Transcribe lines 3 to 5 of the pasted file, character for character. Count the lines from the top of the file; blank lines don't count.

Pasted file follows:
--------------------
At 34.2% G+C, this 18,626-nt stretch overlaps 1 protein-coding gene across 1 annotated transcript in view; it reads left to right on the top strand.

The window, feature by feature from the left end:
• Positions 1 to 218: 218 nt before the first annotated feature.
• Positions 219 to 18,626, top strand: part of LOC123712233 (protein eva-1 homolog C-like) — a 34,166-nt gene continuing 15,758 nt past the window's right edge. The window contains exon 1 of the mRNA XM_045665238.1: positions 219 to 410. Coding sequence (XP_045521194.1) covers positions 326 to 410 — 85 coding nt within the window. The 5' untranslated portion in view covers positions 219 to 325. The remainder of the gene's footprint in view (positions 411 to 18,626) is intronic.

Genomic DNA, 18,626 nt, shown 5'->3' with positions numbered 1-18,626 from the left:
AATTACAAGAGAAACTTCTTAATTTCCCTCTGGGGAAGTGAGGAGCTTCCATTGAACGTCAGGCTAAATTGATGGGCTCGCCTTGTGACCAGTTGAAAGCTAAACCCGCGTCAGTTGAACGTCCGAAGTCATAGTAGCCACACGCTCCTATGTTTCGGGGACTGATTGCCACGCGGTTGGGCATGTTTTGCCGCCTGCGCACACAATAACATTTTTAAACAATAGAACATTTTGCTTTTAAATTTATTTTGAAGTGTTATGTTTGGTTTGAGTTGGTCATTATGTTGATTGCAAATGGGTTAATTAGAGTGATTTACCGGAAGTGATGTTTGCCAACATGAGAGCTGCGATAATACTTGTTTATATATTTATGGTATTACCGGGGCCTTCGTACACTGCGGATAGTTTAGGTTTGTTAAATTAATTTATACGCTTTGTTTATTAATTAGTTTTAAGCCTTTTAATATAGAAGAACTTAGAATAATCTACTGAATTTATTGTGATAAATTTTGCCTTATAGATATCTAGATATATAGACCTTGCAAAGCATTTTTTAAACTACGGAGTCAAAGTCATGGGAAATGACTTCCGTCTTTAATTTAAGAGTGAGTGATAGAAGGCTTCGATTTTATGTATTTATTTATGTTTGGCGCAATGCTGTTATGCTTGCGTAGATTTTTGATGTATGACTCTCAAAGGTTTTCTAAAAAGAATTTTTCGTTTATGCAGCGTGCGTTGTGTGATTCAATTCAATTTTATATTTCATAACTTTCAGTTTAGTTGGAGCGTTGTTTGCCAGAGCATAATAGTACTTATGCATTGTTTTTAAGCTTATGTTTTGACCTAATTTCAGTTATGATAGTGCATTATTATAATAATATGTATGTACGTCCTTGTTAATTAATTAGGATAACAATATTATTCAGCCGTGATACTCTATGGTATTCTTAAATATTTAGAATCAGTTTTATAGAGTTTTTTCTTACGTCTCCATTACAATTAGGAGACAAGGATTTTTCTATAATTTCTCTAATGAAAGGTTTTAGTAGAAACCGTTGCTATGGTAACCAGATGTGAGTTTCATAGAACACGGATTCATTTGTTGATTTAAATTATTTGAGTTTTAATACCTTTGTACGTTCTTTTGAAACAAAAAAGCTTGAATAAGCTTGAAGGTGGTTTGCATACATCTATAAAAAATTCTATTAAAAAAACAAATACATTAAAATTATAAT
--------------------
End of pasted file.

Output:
• Positions 1 to 218: 218 nt before the first annotated feature.
• Positions 219 to 18,626, top strand: part of LOC123712233 (protein eva-1 homolog C-like) — a 34,166-nt gene continuing 15,758 nt past the window's right edge. The window contains exon 1 of the mRNA XM_045665238.1: positions 219 to 410. Coding sequence (XP_045521194.1) covers positions 326 to 410 — 85 coding nt within the window. The 5' untranslated portion in view covers positions 219 to 325. The remainder of the gene's footprint in view (positions 411 to 18,626) is intronic.

Genomic DNA, 18,626 nt, shown 5'->3' with positions numbered 1-18,626 from the left: